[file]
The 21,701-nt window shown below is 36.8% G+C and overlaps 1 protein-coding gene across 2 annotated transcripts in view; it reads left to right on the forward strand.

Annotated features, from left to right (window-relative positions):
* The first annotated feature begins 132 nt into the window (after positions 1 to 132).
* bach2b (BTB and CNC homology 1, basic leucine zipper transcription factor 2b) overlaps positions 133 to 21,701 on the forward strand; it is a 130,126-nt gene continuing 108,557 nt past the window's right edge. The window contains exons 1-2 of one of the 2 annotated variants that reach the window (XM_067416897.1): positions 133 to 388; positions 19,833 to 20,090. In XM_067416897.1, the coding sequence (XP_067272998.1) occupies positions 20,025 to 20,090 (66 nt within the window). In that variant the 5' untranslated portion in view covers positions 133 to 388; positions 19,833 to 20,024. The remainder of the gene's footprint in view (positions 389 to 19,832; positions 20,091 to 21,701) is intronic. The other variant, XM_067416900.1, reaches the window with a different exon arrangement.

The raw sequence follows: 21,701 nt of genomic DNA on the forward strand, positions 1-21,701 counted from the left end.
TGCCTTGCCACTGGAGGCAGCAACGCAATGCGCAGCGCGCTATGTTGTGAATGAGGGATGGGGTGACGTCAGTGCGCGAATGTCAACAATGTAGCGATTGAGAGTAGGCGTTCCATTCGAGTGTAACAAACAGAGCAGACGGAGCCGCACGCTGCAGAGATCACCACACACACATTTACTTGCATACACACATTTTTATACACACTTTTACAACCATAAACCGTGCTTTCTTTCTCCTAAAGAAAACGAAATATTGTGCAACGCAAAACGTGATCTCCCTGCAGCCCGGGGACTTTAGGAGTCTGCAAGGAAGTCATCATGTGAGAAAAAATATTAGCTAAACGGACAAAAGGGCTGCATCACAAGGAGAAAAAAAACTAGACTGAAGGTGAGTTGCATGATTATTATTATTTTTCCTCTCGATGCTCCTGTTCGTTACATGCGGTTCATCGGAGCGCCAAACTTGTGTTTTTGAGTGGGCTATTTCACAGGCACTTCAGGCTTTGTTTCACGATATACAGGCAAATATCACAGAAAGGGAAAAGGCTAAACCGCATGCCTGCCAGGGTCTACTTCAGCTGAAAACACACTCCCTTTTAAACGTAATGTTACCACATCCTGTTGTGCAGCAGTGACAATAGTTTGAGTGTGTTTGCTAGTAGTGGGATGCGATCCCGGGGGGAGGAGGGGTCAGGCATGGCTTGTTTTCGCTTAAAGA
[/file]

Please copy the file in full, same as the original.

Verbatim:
The 21,701-nt window shown below is 36.8% G+C and overlaps 1 protein-coding gene across 2 annotated transcripts in view; it reads left to right on the forward strand.

Annotated features, from left to right (window-relative positions):
* The first annotated feature begins 132 nt into the window (after positions 1 to 132).
* bach2b (BTB and CNC homology 1, basic leucine zipper transcription factor 2b) overlaps positions 133 to 21,701 on the forward strand; it is a 130,126-nt gene continuing 108,557 nt past the window's right edge. The window contains exons 1-2 of one of the 2 annotated variants that reach the window (XM_067416897.1): positions 133 to 388; positions 19,833 to 20,090. In XM_067416897.1, the coding sequence (XP_067272998.1) occupies positions 20,025 to 20,090 (66 nt within the window). In that variant the 5' untranslated portion in view covers positions 133 to 388; positions 19,833 to 20,024. The remainder of the gene's footprint in view (positions 389 to 19,832; positions 20,091 to 21,701) is intronic. The other variant, XM_067416900.1, reaches the window with a different exon arrangement.

The raw sequence follows: 21,701 nt of genomic DNA on the forward strand, positions 1-21,701 counted from the left end.
TGCCTTGCCACTGGAGGCAGCAACGCAATGCGCAGCGCGCTATGTTGTGAATGAGGGATGGGGTGACGTCAGTGCGCGAATGTCAACAATGTAGCGATTGAGAGTAGGCGTTCCATTCGAGTGTAACAAACAGAGCAGACGGAGCCGCACGCTGCAGAGATCACCACACACACATTTACTTGCATACACACATTTTTATACACACTTTTACAACCATAAACCGTGCTTTCTTTCTCCTAAAGAAAACGAAATATTGTGCAACGCAAAACGTGATCTCCCTGCAGCCCGGGGACTTTAGGAGTCTGCAAGGAAGTCATCATGTGAGAAAAAATATTAGCTAAACGGACAAAAGGGCTGCATCACAAGGAGAAAAAAAACTAGACTGAAGGTGAGTTGCATGATTATTATTATTTTTCCTCTCGATGCTCCTGTTCGTTACATGCGGTTCATCGGAGCGCCAAACTTGTGTTTTTGAGTGGGCTATTTCACAGGCACTTCAGGCTTTGTTTCACGATATACAGGCAAATATCACAGAAAGGGAAAAGGCTAAACCGCATGCCTGCCAGGGTCTACTTCAGCTGAAAACACACTCCCTTTTAAACGTAATGTTACCACATCCTGTTGTGCAGCAGTGACAATAGTTTGAGTGTGTTTGCTAGTAGTGGGATGCGATCCCGGGGGGAGGAGGGGTCAGGCATGGCTTGTTTTCGCTTAAAGA